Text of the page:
Hello and welcome back to Mortgage Advisor on FIRE. This week I look back at my FIRE journey. Also, some updates on my BTL, and my investment approach for the rest of 2023.
It was my week of working late shifts this week, where I finish at 8pm. I have to work these shifts once every four weeks, and it’s my least favourite shift. Saying that, there are two positives to it, like starting work mid-morning, and having a three-day weekend as I only work those hours Monday through Thursday. It always leaves me exhausted on the Friday, and I felt rough AF this Friday.
Although I was feeling rubbish I had plans to meet up with a friend, and as it had been ages since we last caught up I didn’t want to cancel. We had some lunch and geeked out over our shared Star Trek obsession, as well as sci-fi in general. I was glad I made the effort despite feeling ill, as I had a great time.
I’ve been feeling rough because I’m in the process of completing a “gluten challenge”. This is where you are tasked with eating gluten every day for around 4-6 weeks to see if your body produces the antibodies that signal you have a gluten intolerance. I still have another two and a half weeks to go, and I’m desperate for it to be over.
What is FIRE?
Every so often I like to take stock and look at the progress I’ve made since starting this journey. It’s also a good idea, I feel, to remind myself what I’m doing, and why I’m doing it. So, with that in mind, let’s go back to the beginning and look at what FIRE is.
FIRE stands for Financial Independence, Retire Early. It’s a philosophy, or outlook, that’s geared towards leaving the rat race and securing one’s own independence from working for a living. It’s not an “anti-work” movement. It’s not about being lazy or work-shy. It’s not even about money; it’s about freedom and time.
For the vast majority of people, life revolves around work. The standard full-time working week is between 35 and 40 hours. Add time travelling to and from work, for some people at least, and you can easily have 50 hours a week spent working and travelling because of work. Then, there’s the time to prep for work, and for completing household chores, food shopping, and so on. If we assume that we sleep for 8 hours each night, then between work, the daily logistics of living (shopping, cooking, cleaning, tidying, etc), and sleep, we use up a minimum of 120 hours each week. There are 168 hours each week, and before even considering leisure activities or even just time for doing nothing, we’ve already used over 70% of the time available to us. If we can arrive at a point where we no longer have to work for money, it frees up a vast amount of time for, well, anything.
I’ve told this story before, but I think it’s worth repeating. It’s the story of how I discovered FIRE, and how I started this blog.
A long time ago, maybe 22-23 years previously, I was working out how much money I’d need to have saved in a basic cash ISA to provide £1,000 a year in interest, and then £12,000 a year. I seem to remember calculating it based on an interest rate of 3%, but that could be my faulty memory. The point is, even before I knew anything about investing, stocks, or property, I was already thinking about how to generate an income without working.
Fast forward to 2016. By this time I’d been working in mortgages for a few years. I’d started accumulating shares and was looking at other ways of earning income. I was not in a great place mentally and was gambling, but not at the worst point of my addiction. I started learning about different types of investments but I did not yet fully understand stocks or funds. I dabbled in some crowd-funded property investments, and managed to exit those investments with a slight profit. I was still very much learning about investing and had not yet discovered the FIRE movement.
I can’t remember the first time I heard of FIRE but it was probably sometime in 2018 or early 2019. I started devouring books on investing and finance. I was on a train to Southampton listening to The Millionaire Next Door, and then on my cruise around the Norwegian fjords listening to The Simple Path to Wealth, and Your Money or Your Life, and the idea for this blog started to form in my mind. I had another blog at the time, which was part football, part pop culture, and part political rant, but it hadn’t really taken off. One day on the cruise, I was leaning on the balcony of the ship looking out over the North Sea, and I knew that I couldn’t face year after year, decade after decade, working in the type of job I was in. It was slowly, but relentlessly grinding me down. I was still a year or so away from realising I was autistic, but the voice in my head saying that I was somehow different was moving from an occasional whisper to a more sustained mumble. In the latter months of 2019, and into 2020 things conspired to turn that mumble into a roar, and so started the worst year of my life.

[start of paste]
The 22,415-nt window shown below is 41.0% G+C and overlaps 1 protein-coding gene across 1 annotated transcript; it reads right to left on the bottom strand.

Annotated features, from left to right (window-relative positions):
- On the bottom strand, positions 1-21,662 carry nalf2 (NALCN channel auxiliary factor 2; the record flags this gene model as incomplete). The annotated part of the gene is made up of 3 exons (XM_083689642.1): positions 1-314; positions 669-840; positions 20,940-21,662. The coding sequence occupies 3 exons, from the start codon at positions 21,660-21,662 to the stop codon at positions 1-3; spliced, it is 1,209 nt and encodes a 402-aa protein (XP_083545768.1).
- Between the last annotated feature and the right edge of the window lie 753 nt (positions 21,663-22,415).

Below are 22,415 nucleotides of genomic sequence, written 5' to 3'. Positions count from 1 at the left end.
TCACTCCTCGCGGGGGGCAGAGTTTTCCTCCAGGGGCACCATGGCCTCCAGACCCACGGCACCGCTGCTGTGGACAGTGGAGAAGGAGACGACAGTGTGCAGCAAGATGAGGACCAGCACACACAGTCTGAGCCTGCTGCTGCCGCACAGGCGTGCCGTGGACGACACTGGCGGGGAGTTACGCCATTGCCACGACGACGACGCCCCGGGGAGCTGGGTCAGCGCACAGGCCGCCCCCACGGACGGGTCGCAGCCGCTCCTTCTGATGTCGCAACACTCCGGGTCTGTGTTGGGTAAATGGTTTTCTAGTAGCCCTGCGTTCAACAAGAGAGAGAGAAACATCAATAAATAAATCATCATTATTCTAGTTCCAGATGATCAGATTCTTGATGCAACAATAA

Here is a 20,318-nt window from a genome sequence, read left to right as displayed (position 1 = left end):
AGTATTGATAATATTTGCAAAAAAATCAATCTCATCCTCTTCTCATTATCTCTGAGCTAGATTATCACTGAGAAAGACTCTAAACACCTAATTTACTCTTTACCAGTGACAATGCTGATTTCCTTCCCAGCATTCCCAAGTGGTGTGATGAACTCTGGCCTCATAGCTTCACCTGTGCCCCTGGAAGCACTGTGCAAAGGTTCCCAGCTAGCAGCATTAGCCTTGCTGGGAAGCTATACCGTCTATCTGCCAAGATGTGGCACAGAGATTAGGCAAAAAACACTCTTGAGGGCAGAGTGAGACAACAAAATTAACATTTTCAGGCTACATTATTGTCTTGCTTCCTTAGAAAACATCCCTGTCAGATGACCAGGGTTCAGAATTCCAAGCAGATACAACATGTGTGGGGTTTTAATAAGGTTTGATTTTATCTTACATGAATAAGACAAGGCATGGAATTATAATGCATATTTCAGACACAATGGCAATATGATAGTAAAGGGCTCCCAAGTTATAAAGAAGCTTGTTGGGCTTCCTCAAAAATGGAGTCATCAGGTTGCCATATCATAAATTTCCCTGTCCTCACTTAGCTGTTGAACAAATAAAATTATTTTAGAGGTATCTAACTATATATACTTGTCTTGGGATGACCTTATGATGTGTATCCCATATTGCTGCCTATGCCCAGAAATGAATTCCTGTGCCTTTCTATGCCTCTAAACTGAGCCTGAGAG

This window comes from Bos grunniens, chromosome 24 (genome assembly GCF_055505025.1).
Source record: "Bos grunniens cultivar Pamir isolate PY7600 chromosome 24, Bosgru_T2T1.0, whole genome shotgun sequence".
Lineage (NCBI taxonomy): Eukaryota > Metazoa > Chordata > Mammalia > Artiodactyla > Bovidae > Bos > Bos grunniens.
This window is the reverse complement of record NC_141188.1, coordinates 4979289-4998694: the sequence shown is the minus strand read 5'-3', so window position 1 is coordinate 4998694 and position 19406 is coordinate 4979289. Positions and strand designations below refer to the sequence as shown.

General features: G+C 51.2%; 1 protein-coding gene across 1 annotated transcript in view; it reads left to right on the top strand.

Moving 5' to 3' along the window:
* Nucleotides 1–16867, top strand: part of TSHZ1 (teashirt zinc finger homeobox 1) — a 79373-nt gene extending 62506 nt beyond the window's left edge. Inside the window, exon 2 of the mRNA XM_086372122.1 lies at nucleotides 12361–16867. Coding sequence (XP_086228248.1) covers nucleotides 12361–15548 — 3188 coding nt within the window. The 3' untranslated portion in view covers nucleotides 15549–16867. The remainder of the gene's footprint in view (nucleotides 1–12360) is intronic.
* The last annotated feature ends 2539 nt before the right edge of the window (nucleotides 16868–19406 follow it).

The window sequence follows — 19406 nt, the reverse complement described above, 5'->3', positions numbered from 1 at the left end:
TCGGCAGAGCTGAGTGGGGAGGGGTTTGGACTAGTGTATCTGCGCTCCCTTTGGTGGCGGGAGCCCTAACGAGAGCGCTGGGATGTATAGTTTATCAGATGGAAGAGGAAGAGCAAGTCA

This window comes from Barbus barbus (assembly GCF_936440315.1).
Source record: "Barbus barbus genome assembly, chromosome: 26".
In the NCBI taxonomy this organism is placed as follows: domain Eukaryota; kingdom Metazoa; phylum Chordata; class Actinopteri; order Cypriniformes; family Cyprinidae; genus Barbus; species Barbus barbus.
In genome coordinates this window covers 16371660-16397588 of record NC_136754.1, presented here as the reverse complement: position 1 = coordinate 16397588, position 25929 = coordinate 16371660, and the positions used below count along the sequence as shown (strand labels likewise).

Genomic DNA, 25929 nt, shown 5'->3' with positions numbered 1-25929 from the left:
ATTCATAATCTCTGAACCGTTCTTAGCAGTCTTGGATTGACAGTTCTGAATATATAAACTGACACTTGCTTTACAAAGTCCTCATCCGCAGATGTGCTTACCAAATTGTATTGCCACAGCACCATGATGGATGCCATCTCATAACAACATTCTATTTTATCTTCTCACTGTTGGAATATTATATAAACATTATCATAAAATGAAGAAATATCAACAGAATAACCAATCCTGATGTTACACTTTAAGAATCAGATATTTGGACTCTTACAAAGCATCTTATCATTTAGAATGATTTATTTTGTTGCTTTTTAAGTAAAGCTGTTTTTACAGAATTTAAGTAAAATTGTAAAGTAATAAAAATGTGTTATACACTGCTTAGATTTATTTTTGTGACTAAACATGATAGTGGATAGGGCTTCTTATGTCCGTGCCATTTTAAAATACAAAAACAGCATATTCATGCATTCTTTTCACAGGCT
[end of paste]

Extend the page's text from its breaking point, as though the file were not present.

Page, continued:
I started this blog on November 1st, 2019 but the earlier posts were very rough around the edges. I like to think that the quality of my writing has improved, and the fact that I’m getting much more traffic now would tend to support that belief. Back then, though, I was enthusiastic and learning new things every week. I went to India in February 2020 and returned just before the first Covid lockdown. My mental breakdown in 2020 was, probably, in some small part related to Covid, but in a very selfish sense the pandemic did me a favour. It led to me working from home, for a start. Had I been in a position where I needed to keep going to an office, I don’t know where I’d be now. What I do know is that masking for eight hours a day, five days a week, was grinding me down.
When my breakdown happened, it came suddenly. It was like being hit by a train. I’m not going to go into the specifics, but I had a series of things happen that hit me so hard that I still don’t feel like I’ve fully recovered. I view that time in 2020 as one of those times where there’s a before, and an after, and the person I was before, and the person I am now, are like two completely different people. One positive I could take from all this is that I never relapsed into gambling after quitting in July 2019.
Following 2020, and the confirmation that I am, in fact, autistic, a lot of things started to make sense. The feeling of being different. The almost physical sense of dread from having to spend hours and hours with other people. The constant baseline level of stress and anxiety that everyone else seems to not have. All these things started to make much more sense when viewed through the autistic lens, as did my need for FIRE. And so, here we are, approaching the middle of 2023, and edging closer to my original goal of achieving FIRE by my 40th birthday.